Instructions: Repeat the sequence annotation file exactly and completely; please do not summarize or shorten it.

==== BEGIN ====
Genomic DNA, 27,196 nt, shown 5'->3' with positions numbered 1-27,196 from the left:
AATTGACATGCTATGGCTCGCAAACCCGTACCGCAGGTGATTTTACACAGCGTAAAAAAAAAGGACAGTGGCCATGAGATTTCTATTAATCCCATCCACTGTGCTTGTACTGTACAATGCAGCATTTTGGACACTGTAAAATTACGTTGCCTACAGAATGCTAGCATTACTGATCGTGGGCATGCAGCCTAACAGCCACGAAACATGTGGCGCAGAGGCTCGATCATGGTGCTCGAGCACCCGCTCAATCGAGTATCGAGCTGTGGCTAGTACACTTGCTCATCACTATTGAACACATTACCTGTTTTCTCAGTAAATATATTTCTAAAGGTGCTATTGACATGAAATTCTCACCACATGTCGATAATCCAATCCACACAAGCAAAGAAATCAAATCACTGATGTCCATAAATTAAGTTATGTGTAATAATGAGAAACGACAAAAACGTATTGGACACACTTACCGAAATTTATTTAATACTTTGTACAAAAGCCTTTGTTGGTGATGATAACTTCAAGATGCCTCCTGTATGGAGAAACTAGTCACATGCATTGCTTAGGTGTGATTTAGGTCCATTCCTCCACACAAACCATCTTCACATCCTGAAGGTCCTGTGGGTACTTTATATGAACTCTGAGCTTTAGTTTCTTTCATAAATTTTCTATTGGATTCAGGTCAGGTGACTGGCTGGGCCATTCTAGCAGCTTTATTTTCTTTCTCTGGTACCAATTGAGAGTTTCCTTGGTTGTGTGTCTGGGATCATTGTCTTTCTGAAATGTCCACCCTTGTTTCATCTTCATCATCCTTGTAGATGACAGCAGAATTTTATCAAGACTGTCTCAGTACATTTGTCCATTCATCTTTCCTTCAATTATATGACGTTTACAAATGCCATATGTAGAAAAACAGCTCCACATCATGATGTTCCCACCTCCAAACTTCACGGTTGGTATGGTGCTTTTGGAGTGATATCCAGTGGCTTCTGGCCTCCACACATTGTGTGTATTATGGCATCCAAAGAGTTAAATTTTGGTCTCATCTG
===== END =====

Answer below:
Genomic DNA, 27,196 nt, shown 5'->3' with positions numbered 1-27,196 from the left:
AATTGACATGCTATGGCTCGCAAACCCGTACCGCAGGTGATTTTACACAGCGTAAAAAAAAAGGACAGTGGCCATGAGATTTCTATTAATCCCATCCACTGTGCTTGTACTGTACAATGCAGCATTTTGGACACTGTAAAATTACGTTGCCTACAGAATGCTAGCATTACTGATCGTGGGCATGCAGCCTAACAGCCACGAAACATGTGGCGCAGAGGCTCGATCATGGTGCTCGAGCACCCGCTCAATCGAGTATCGAGCTGTGGCTAGTACACTTGCTCATCACTATTGAACACATTACCTGTTTTCTCAGTAAATATATTTCTAAAGGTGCTATTGACATGAAATTCTCACCACATGTCGATAATCCAATCCACACAAGCAAAGAAATCAAATCACTGATGTCCATAAATTAAGTTATGTGTAATAATGAGAAACGACAAAAACGTATTGGACACACTTACCGAAATTTATTTAATACTTTGTACAAAAGCCTTTGTTGGTGATGATAACTTCAAGATGCCTCCTGTATGGAGAAACTAGTCACATGCATTGCTTAGGTGTGATTTAGGTCCATTCCTCCACACAAACCATCTTCACATCCTGAAGGTCCTGTGGGTACTTTATATGAACTCTGAGCTTTAGTTTCTTTCATAAATTTTCTATTGGATTCAGGTCAGGTGACTGGCTGGGCCATTCTAGCAGCTTTATTTTCTTTCTCTGGTACCAATTGAGAGTTTCCTTGGTTGTGTGTCTGGGATCATTGTCTTTCTGAAATGTCCACCCTTGTTTCATCTTCATCATCCTTGTAGATGACAGCAGAATTTTATCAAGACTGTCTCAGTACATTTGTCCATTCATCTTTCCTTCAATTATATGACGTTTACAAATGCCATATGTAGAAAAACAGCTCCACATCATGATGTTCCCACCTCCAAACTTCACGGTTGGTATGGTGCTTTTGGAGTGATATCCAGTGGCTTCTGGCCTCCACACATTGTGTGTATTATGGCATCCAAAGAGTTAAATTTTGGTCTCATCTG